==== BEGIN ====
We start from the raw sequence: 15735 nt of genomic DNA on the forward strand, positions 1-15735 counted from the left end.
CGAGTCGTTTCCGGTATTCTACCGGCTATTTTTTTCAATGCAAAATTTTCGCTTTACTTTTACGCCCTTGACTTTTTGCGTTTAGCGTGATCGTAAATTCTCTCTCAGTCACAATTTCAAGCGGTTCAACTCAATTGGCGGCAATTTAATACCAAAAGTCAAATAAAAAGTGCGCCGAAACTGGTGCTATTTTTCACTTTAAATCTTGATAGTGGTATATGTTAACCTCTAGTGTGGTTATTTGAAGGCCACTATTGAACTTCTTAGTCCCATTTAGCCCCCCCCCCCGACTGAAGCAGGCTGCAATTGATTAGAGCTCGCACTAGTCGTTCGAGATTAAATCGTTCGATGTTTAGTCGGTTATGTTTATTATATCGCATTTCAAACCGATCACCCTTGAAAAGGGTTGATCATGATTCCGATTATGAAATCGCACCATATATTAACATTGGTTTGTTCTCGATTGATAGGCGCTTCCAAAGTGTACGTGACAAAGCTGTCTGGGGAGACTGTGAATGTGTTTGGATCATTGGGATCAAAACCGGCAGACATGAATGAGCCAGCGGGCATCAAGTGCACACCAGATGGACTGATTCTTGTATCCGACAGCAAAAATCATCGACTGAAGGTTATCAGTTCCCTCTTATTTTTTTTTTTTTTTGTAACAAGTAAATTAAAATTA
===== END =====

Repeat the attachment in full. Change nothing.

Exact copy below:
We start from the raw sequence: 15735 nt of genomic DNA on the forward strand, positions 1-15735 counted from the left end.
CGAGTCGTTTCCGGTATTCTACCGGCTATTTTTTTCAATGCAAAATTTTCGCTTTACTTTTACGCCCTTGACTTTTTGCGTTTAGCGTGATCGTAAATTCTCTCTCAGTCACAATTTCAAGCGGTTCAACTCAATTGGCGGCAATTTAATACCAAAAGTCAAATAAAAAGTGCGCCGAAACTGGTGCTATTTTTCACTTTAAATCTTGATAGTGGTATATGTTAACCTCTAGTGTGGTTATTTGAAGGCCACTATTGAACTTCTTAGTCCCATTTAGCCCCCCCCCCCGACTGAAGCAGGCTGCAATTGATTAGAGCTCGCACTAGTCGTTCGAGATTAAATCGTTCGATGTTTAGTCGGTTATGTTTATTATATCGCATTTCAAACCGATCACCCTTGAAAAGGGTTGATCATGATTCCGATTATGAAATCGCACCATATATTAACATTGGTTTGTTCTCGATTGATAGGCGCTTCCAAAGTGTACGTGACAAAGCTGTCTGGGGAGACTGTGAATGTGTTTGGATCATTGGGATCAAAACCGGCAGACATGAATGAGCCAGCGGGCATCAAGTGCACACCAGATGGACTGATTCTTGTATCCGACAGCAAAAATCATCGACTGAAGGTTATCAGTTCCCTCTTATTTTTTTTTTTTTTTGTAACAAGTAAATTAAAATTA